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Stomach Aneurysms

Contrary to popular thought, aneurysms aren't limited to blood vessels bursting in the brain, causing death.


Stomach aneurysms are just as deadly, News 2's Paul Moniz reports.


George C. Scott, Albert Einstein and Lucille Ball each died of a ruptured aortic aneurysm, victims of the 13th leading cause of death in the country.


Dr. Mark Adelman, the director of vascular surgery at NYU Medical Center, says abdominal aortic aneurysms affect 1.5 million Americans, killing 15,000 every year.


"The aneurysms can rupture and if they do rupture, there's an 80 percent chance of death," he says. "They won't survive the rupture."


Because aortic aneurysms usually produce no symptoms, he calls affected Americans walking time bombs.


"It's just like blowing up a balloon at your kid's birthday party," Dr. Adelman describes. "Eventually, it just gets big enough and bursts."


Sometimes, a doctor can detect them in a physical exam but they are often missed.


Stomach aneurysms occur in the portion of the aorta near the kidneys and generally affect men in their 60s or older. They can be hereditary or caused by high-risk factors such as smoking, high blood pressure and high cholesterol.


Doctors commonly treat aortic aneurysms by opening the patient's abdomen to move aside the internal organs so they can place a polyester artificial aorta inside the natural aorta to stop blood flowing to the aneurysm.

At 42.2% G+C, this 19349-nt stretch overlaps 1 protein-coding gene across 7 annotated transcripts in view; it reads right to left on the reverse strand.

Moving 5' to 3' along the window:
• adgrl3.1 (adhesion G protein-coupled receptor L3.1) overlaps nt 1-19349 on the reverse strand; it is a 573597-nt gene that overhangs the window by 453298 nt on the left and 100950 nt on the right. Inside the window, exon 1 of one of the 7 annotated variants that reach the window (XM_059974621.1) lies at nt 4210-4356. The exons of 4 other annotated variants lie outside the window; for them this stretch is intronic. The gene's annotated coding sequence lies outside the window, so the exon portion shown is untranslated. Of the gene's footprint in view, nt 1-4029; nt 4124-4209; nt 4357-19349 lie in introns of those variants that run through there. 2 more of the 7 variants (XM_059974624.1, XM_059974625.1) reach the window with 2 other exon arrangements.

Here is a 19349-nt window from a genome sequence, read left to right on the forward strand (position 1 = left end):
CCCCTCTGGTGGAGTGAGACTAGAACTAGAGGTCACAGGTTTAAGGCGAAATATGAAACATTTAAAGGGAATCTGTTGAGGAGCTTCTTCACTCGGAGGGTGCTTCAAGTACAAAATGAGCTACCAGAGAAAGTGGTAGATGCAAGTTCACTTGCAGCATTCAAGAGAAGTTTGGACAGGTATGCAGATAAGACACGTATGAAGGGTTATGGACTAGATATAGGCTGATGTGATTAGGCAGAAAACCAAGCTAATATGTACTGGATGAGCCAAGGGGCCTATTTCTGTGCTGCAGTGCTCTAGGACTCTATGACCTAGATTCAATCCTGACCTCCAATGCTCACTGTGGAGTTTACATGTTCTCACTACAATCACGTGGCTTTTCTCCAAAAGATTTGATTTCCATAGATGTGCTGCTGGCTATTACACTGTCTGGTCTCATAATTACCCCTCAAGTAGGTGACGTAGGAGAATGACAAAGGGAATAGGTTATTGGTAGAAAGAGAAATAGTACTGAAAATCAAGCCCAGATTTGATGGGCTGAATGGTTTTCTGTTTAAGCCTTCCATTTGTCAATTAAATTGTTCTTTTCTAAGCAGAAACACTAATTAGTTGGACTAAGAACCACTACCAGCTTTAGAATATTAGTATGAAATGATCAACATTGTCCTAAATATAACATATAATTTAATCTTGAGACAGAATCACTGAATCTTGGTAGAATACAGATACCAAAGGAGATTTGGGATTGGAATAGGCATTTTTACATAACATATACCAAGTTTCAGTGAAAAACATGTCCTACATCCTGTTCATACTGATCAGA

But now there is a new, minimally invasive procedure known as endovascular aortic aneurysm repair which provides an option that is nearly painless.


A polyester graft, which looks like a miniature pair of coveralls, is rolled up inside a catheter and inserted through one or two incisions in the groin. The abdomen is not cut.


The six- to- eight-inch device is then pulled over the portion of the aorta, feeding the aneurysm and anchored by tiny metal hooks.


The Food and Drug Administration considers the new procedure safe and effective but it does not always work.


In about one of every 20 patients, doctors are unable to anchor the polyester graft and must perform the traditional surgery.


The new graft can also leak.


Since the device has only been around for seven years, its durability over time is unknown.


The old graft can last 40 years or longer.


If there is a family history of aneurysms or if any risk factors are prevalent, ask about getting an ultrasound test to detect an aneurysm.

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